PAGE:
Not just Shark
Pictures: Elasmodiver contains photos of sharks, skates, rays, and
chimaera's from around the world. Elasmodiver began as a simple web
based shark field guide to help divers find the best places to
encounter the different species of sharks and rays that live in
shallow water but it has slowly evolved into a much larger project
containing information on all aspects of shark diving and shark
There are now
more than 5000 shark pictures and sections on shark evolution,
biology, and conservation. There is a large library of reviewed
shark books, a constantly updated shark taxonomy page, a monster
list of shark links, and deeper in the site there are numerous
articles and stories about shark encounters. Elasmodiver is now so
difficult to check for updates, that new information and pictures
are listed on an Elasmodiver Updates Page that can be accessed here:
Disc width roughly twice length. Dorsum covered in
an intricate pattern of tiny lines and swirls that form light and dark brown
spots and larger irregular circles fringed with white. Ventrum white,
cream or with a pinkish hue. Short tail has one or two tail stings (unborn
embryos already have fully formed tail stings). Dorsal fin absent. Very low
dorsal and ventral finfolds on tail.
span to 400cm.
Sandy or muddy bays and brackish estuaries,
reef faces, and over sand flats. 2 to 100m depth.
Abundance and distribution:
Occurs in the eastern Atlantic Ocean from Portugal to Angola including the
Canary Islands, Madeira, and the Mediterranean and Black Seas. Also occurs in
the western Atlantic Ocean from Massachusetts to Argentina.
Lays motionless for much of the time under a thin covering of sand. Butterfly
ray footprints or beds (indentations left in the sand) can often be seen days
after the animal has moved on.
Feeds on fishes, crustaceans, mollusks and plankton.
4-7 embryos. Gestation lasts for about 6 months. Once the unborn spiny butterfly
rays have completely used up the reserves in the yolk sac, the mother secretes
uterine milk. Long villi (filaments) grow from the uterus walls into the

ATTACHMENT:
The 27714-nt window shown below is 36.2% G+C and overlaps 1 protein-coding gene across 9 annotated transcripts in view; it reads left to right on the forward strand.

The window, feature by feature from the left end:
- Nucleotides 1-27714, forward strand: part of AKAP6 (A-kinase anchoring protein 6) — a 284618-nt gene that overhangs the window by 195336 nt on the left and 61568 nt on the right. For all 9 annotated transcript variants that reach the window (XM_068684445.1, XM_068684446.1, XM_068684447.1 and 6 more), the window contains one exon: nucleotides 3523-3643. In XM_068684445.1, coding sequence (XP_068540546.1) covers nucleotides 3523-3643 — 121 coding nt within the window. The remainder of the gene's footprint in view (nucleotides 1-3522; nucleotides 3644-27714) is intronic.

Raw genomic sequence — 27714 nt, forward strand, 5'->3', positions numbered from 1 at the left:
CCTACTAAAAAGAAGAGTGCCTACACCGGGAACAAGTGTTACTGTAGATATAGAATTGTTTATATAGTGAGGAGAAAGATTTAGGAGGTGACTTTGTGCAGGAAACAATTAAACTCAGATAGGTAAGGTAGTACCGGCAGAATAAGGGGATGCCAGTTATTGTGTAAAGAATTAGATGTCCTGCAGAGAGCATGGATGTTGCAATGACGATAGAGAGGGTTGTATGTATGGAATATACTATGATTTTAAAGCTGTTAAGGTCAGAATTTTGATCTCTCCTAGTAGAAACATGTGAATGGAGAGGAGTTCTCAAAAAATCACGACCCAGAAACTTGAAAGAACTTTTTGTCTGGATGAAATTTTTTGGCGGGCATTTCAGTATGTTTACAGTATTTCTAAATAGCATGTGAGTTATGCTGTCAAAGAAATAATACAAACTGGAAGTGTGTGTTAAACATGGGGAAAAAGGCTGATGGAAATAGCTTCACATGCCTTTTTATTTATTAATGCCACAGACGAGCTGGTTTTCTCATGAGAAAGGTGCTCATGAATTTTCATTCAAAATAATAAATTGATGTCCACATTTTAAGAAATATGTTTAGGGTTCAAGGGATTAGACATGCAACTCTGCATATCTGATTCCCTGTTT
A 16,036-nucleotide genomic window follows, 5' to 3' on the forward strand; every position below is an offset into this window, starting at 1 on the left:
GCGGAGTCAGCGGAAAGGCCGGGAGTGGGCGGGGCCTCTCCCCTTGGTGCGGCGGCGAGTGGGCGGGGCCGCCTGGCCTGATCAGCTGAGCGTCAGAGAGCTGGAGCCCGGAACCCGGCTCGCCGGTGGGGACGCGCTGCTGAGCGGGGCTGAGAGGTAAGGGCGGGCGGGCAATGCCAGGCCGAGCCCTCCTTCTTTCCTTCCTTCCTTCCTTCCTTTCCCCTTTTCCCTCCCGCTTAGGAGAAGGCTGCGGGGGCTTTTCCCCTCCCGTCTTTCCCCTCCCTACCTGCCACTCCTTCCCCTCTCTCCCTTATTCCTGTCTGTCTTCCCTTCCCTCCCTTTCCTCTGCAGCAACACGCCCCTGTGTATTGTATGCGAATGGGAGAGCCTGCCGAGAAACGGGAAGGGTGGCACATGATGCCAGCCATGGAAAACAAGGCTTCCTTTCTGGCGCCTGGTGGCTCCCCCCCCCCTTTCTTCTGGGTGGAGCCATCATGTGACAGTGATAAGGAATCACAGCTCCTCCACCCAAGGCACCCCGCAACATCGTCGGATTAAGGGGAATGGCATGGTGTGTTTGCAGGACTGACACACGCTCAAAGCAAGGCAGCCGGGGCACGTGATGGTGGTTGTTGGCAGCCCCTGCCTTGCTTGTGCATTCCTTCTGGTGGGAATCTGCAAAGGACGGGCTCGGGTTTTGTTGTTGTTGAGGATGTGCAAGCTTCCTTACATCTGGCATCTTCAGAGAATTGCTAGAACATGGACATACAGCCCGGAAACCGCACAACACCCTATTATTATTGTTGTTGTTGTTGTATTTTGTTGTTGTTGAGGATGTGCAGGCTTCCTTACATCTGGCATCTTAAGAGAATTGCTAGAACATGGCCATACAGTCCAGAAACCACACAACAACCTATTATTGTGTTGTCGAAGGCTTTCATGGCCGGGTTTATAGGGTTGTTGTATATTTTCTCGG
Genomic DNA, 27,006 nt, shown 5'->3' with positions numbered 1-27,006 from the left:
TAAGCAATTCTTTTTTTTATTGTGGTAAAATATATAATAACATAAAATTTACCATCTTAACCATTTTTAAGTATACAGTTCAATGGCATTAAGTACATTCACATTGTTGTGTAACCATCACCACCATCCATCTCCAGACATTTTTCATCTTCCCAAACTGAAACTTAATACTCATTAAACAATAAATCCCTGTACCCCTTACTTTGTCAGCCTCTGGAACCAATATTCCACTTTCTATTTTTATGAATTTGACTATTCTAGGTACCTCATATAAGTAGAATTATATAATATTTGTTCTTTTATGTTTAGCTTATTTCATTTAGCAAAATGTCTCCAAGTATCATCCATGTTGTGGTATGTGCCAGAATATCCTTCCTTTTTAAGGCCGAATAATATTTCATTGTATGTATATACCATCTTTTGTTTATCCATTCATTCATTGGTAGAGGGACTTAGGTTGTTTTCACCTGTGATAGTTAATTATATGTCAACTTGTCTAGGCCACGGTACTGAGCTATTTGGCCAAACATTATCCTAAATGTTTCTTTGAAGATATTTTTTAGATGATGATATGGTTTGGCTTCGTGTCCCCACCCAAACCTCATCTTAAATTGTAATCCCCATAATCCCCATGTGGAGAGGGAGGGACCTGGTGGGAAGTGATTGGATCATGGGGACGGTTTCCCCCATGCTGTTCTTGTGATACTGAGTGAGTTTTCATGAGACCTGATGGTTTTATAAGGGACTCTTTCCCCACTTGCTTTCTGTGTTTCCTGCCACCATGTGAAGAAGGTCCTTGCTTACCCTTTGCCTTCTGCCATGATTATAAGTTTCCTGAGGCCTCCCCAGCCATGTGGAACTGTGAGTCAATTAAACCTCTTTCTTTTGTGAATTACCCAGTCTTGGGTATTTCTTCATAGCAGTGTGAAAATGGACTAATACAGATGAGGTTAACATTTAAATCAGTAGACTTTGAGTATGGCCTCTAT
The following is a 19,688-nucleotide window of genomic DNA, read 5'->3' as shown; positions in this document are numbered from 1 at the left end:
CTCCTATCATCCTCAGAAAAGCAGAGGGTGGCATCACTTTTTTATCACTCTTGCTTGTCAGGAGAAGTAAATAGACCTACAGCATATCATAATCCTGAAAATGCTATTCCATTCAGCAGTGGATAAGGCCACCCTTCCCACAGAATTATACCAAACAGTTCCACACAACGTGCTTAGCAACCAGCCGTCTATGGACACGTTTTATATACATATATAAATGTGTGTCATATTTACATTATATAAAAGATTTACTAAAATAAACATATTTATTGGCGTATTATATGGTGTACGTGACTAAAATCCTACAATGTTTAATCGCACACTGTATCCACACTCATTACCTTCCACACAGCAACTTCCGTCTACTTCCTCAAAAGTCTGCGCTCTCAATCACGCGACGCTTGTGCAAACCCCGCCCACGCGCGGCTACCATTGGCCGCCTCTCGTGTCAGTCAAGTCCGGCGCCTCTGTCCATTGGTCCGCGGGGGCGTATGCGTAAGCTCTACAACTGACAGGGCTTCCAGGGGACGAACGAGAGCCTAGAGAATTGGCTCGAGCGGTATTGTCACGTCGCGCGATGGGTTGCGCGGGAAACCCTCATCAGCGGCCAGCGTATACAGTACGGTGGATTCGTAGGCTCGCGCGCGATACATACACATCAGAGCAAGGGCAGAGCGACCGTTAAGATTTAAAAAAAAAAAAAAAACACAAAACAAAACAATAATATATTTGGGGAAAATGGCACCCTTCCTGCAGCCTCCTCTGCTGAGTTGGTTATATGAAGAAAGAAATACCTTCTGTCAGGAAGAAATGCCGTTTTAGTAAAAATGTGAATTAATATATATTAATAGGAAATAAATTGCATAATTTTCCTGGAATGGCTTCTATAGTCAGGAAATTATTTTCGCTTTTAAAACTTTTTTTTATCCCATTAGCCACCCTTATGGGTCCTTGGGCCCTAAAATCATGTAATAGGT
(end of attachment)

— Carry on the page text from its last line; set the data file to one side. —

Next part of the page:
embryo's spiracles. Milk can then be directed more efficiently into the embryo's
mouth and throat.
Photographs: Los Gigantes, Tenerife,
Canary Islands, Eastern Atlantic Ocean.
Another species that shares the western range of the spiny butterfly ray is the
Smooth Butterfly Ray Gymnura micrura.
Reaction to divers:
If buried in the sand, the spiny butterfly ray will often remain motionless
while divers pass. Even after most of the sand has
been fanned away (as in the above picture) these rays are likely to remain
stationary as long as the observer uses slow, non threatening movements.
Spiny butterfly rays
are fairly abundant around the Canary Islands. Reportedly, there is one that has
taken up residence in the harbor on El Hiero. I have seen many beds in the El
Cabron Marine Park but no actual animals.
Occasionally spiny butterfly rays attend the organized ray feeds at
Los Gigantes on Tenerife (where the featured specimen was seen). Los Gigantes Diving offers freestyle feeds
once or twice per week. The divemaster takes a huge barrel of fish scraps to
60ft and offers them to the eagerly gathering ray species. After a while the
human participants usually help themselves to some fish and wander off to
interact with the rays on their own. The feed can be rather chaotic but the ray
action is almost guaranteed. Attending species include common eagle rays, common stingrays, roughtail rays, round stingrays and
occasionally angel sharks, butterfly rays, and marbled torpedo rays.
Very occasionally a large Bull Ray swims by. Contact Los Gigantes Dive Centre for further information.
and Rays - Elasmobranch Guide of the World. Ralf M. Hennemann. IKAN.